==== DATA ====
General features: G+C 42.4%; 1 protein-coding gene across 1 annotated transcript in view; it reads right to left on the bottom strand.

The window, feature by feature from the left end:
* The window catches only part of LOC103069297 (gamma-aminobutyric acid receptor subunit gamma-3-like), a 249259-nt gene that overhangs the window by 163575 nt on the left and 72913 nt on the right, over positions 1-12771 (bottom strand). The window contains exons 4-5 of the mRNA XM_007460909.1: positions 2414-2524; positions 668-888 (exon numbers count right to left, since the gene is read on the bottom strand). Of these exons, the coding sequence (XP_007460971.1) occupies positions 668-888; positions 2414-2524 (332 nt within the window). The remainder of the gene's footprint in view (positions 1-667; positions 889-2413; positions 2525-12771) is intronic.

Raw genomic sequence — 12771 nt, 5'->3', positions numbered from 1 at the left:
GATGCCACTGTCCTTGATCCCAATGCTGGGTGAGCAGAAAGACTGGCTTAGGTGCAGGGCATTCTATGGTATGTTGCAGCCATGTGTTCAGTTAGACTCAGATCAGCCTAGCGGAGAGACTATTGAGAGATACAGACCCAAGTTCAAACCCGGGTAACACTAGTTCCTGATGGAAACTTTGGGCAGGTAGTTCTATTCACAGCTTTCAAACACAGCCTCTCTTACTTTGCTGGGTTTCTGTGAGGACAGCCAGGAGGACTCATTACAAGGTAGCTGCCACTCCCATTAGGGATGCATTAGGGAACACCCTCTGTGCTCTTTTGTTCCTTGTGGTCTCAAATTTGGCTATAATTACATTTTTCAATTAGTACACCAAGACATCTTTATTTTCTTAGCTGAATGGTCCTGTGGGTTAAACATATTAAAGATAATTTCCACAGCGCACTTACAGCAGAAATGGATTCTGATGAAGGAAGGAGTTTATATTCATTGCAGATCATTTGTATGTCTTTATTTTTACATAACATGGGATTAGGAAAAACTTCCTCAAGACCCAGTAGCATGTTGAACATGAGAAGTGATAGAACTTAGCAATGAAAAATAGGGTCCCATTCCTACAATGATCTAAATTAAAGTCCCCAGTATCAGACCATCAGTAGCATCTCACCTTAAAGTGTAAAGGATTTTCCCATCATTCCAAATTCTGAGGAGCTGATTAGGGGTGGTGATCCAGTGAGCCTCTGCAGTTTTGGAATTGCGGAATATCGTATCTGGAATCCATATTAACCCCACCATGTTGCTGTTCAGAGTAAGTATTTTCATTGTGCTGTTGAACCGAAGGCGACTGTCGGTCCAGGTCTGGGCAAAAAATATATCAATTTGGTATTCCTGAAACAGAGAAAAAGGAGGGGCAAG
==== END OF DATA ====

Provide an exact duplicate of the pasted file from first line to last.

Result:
General features: G+C 42.4%; 1 protein-coding gene across 1 annotated transcript in view; it reads right to left on the bottom strand.

The window, feature by feature from the left end:
* The window catches only part of LOC103069297 (gamma-aminobutyric acid receptor subunit gamma-3-like), a 249259-nt gene that overhangs the window by 163575 nt on the left and 72913 nt on the right, over positions 1-12771 (bottom strand). The window contains exons 4-5 of the mRNA XM_007460909.1: positions 2414-2524; positions 668-888 (exon numbers count right to left, since the gene is read on the bottom strand). Of these exons, the coding sequence (XP_007460971.1) occupies positions 668-888; positions 2414-2524 (332 nt within the window). The remainder of the gene's footprint in view (positions 1-667; positions 889-2413; positions 2525-12771) is intronic.

Raw genomic sequence — 12771 nt, 5'->3', positions numbered from 1 at the left:
GATGCCACTGTCCTTGATCCCAATGCTGGGTGAGCAGAAAGACTGGCTTAGGTGCAGGGCATTCTATGGTATGTTGCAGCCATGTGTTCAGTTAGACTCAGATCAGCCTAGCGGAGAGACTATTGAGAGATACAGACCCAAGTTCAAACCCGGGTAACACTAGTTCCTGATGGAAACTTTGGGCAGGTAGTTCTATTCACAGCTTTCAAACACAGCCTCTCTTACTTTGCTGGGTTTCTGTGAGGACAGCCAGGAGGACTCATTACAAGGTAGCTGCCACTCCCATTAGGGATGCATTAGGGAACACCCTCTGTGCTCTTTTGTTCCTTGTGGTCTCAAATTTGGCTATAATTACATTTTTCAATTAGTACACCAAGACATCTTTATTTTCTTAGCTGAATGGTCCTGTGGGTTAAACATATTAAAGATAATTTCCACAGCGCACTTACAGCAGAAATGGATTCTGATGAAGGAAGGAGTTTATATTCATTGCAGATCATTTGTATGTCTTTATTTTTACATAACATGGGATTAGGAAAAACTTCCTCAAGACCCAGTAGCATGTTGAACATGAGAAGTGATAGAACTTAGCAATGAAAAATAGGGTCCCATTCCTACAATGATCTAAATTAAAGTCCCCAGTATCAGACCATCAGTAGCATCTCACCTTAAAGTGTAAAGGATTTTCCCATCATTCCAAATTCTGAGGAGCTGATTAGGGGTGGTGATCCAGTGAGCCTCTGCAGTTTTGGAATTGCGGAATATCGTATCTGGAATCCATATTAACCCCACCATGTTGCTGTTCAGAGTAAGTATTTTCATTGTGCTGTTGAACCGAAGGCGACTGTCGGTCCAGGTCTGGGCAAAAAATATATCAATTTGGTATTCCTGAAACAGAGAAAAAGGAGGGGCAAG